This is so moving and beautifully written, the only way I can relate to this is that I brought up a step son, along with my own three sons, he was challenging because previously he had his dad all to himself then I moved in with two children then we had a baby together, it worked out in the end I have written more about this in a blog post #thatfridaylinky@_karendennis

    Like

    • feelingmumyet says:

      Hi Karen, thanks for reading and commenting. Yes, step children are very similar to adopted children as in presenting odd challenges. Glad it worked out for you, I hope ours will too…

      Like

  2. mindyourmamma says:

    Ah, you had me in tears. It must be so hard sometimes, and you are amazing for seeing through it – for understanding, making sense of it, explaining it.. Even when your children haven’t been abused in childhood sometimes it’s hard to see past the behaviour and understand what’s causing it. You are amazing for being able to do this when you haven’t even known them all their lives. I’m glad they are now safe with you. And in time, I’m sure they’ll get much much better at these ‘normal’ situations. But hey, I’d get back to the top – what’s ‘normal’ anyway?? You wouldn’t believe how many times my attempts of doing something nice (that ‘normal’ children would have enjoyed) have gone completely wrong with my children!!! Thanks so much for linking up at #KCACOLS. Hope to see you again next time!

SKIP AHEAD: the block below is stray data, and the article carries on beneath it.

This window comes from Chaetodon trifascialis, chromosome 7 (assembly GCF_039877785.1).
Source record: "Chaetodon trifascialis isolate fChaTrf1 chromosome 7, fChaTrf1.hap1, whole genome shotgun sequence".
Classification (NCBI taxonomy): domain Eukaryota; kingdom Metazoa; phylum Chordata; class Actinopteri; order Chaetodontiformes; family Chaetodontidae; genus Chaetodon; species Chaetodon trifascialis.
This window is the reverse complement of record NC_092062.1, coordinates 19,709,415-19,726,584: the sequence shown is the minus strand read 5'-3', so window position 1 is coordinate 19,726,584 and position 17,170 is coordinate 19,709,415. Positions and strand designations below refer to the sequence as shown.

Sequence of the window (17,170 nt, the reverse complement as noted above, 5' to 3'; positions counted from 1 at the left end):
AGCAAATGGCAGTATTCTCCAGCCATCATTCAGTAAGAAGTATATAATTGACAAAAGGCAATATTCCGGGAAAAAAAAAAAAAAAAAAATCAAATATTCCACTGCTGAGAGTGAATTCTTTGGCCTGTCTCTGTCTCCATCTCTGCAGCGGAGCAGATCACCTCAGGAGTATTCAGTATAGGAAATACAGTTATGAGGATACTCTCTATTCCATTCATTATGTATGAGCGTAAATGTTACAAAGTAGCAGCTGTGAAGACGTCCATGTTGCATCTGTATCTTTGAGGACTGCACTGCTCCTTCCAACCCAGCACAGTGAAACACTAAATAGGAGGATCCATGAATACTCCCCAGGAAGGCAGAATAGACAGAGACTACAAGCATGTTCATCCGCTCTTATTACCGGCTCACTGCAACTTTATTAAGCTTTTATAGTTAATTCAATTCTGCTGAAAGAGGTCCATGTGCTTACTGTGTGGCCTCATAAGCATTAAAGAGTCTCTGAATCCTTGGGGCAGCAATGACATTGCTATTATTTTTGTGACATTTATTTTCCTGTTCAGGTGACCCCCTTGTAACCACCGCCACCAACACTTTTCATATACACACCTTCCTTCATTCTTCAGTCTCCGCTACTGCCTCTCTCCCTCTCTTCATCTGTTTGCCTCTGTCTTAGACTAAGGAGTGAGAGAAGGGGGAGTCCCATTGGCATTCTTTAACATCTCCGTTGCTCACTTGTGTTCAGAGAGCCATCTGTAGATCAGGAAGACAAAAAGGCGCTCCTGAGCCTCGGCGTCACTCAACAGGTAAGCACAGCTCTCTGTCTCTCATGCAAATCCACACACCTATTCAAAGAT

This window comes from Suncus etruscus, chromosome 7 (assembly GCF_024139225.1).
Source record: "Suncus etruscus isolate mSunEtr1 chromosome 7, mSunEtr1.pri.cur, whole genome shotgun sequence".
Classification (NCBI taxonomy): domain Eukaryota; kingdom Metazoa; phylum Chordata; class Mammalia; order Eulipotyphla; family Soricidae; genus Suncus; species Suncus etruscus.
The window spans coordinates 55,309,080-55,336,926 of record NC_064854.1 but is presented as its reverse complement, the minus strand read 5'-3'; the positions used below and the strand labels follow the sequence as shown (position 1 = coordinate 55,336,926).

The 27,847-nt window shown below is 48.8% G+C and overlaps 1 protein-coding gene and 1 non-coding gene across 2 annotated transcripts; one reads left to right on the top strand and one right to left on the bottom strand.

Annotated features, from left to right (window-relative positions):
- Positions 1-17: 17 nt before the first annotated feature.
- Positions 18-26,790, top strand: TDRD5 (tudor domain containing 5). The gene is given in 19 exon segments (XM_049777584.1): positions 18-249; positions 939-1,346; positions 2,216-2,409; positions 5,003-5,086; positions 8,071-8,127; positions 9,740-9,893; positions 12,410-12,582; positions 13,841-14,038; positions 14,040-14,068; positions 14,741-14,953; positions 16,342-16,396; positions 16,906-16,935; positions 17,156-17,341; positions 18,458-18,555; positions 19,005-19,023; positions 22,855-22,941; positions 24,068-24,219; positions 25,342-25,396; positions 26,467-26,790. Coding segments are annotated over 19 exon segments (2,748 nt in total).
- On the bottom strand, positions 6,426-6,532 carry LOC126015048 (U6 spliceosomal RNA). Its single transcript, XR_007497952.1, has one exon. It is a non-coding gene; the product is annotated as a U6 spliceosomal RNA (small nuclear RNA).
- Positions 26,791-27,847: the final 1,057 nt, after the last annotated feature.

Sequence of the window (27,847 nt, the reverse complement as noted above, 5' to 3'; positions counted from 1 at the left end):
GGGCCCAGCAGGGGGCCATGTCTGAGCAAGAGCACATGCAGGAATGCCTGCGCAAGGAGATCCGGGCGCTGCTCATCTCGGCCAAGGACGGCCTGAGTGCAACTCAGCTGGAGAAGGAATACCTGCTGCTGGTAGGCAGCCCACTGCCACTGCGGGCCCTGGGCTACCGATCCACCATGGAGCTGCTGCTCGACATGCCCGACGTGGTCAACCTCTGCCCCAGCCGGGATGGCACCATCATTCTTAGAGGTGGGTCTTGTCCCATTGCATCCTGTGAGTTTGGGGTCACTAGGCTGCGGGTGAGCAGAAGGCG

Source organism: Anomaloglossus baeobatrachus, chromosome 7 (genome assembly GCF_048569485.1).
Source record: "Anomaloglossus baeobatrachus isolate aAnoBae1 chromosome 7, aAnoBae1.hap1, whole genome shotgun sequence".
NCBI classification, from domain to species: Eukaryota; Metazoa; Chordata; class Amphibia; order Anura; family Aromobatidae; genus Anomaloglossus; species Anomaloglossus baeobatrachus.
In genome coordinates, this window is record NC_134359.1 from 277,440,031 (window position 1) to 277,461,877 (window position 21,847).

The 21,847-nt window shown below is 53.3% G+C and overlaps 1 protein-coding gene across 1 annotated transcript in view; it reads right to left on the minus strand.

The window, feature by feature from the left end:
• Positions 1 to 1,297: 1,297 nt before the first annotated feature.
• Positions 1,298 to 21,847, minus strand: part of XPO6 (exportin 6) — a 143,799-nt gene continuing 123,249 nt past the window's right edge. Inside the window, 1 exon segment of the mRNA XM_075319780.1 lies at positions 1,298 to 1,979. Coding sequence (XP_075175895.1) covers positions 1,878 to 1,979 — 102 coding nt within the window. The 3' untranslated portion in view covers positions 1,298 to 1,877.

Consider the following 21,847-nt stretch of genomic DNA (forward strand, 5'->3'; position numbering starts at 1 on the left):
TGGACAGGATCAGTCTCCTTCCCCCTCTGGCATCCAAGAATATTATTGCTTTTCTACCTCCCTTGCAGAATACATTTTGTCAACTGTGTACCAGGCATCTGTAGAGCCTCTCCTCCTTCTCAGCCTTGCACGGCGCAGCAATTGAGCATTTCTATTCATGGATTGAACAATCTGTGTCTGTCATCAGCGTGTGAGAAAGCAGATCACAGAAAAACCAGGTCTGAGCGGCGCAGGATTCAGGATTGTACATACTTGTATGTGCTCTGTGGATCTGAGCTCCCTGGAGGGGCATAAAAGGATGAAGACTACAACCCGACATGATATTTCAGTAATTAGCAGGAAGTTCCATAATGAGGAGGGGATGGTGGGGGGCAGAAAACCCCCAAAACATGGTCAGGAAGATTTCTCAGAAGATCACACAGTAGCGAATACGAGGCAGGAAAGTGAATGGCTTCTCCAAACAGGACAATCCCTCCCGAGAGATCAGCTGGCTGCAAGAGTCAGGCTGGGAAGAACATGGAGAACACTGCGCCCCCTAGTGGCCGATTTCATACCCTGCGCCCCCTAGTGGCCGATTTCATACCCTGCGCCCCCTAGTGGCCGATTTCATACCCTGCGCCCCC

Like

    • feelingmumyet says:

      Thanks Sara! Sometimes I get it right and then I proudly blog about it. Today nothing went right, 7 had big meltdowns in school and he brought home the big feelings and things got worse (screaming, punching for the last 2h straight) 😦 we have no idea what’s causing it or what goes through his head today, so I just hide to keep myself safe…

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  3. Stepmotherdoom says:

    What a wonderful moving post. It’s so true that children who don’t grow up in normal environments often don’t learn normal behaviours. Raising children without ‘normal’ behaviours must be so challenging because normal parenting techniques won’t work. I stand and applaud you for taking on this task to love and guide children who need and deserve you . You are a hero

    Liked by 1 person

  4. Musings of a tired mummy...zzz... says:

    Brave post, thanks for sharing. The phrase ‘normal’ is horrible and there are ways that ALL of us are not normal in someway. Good luck with your parenting journey #blogstravaganza

    Like

  5. Mainy says:

    So well written, I’m enjoying the insights into your lives and gaining a better understanding of some of the issues around adoption. Thanks for the education.
    Mainy
    #kcacols

    Like

  6. thetaleofmummyhood says:

    Another interesting piece. I’m not a fan of the word normal, it just excludes so many people – myself included! Thanks again for sharing with #Blogstravaganza, it’s great to have you xx

    Like

  7. diynige says:

    Wow what incredibly well written honest post really moved me reading it Thanks for linking to the #THAT FRIDAY LINKY come back next week please

    Like

  8. ethannevelyn.com says:

    Wow! I can not imagine what the kids have gone through prior to your adoption. They are so lucky to have found you. This is a very well written post, very education yet it has opened my eyes in many ways. Thank you so much for sharing your extraordinary journey with us on #FabFridayPost

    Like

  9. ohmummymia says:

    I love that LEGO idea:D For me your son is unique:) it’s really hard to define ‘normal’ in nowadays it’s really hard o be normal:D
    #KCACOLS

    Like

  10. Peachy says:

    Wow. It’s incredible what kind of cruelty people are capable of. Poor kiddos. I don hope with time they can overcome the trauma they suffered. It’s just so unfair that some children needlessly suffer to such a degree. #FabFridayPost

    Like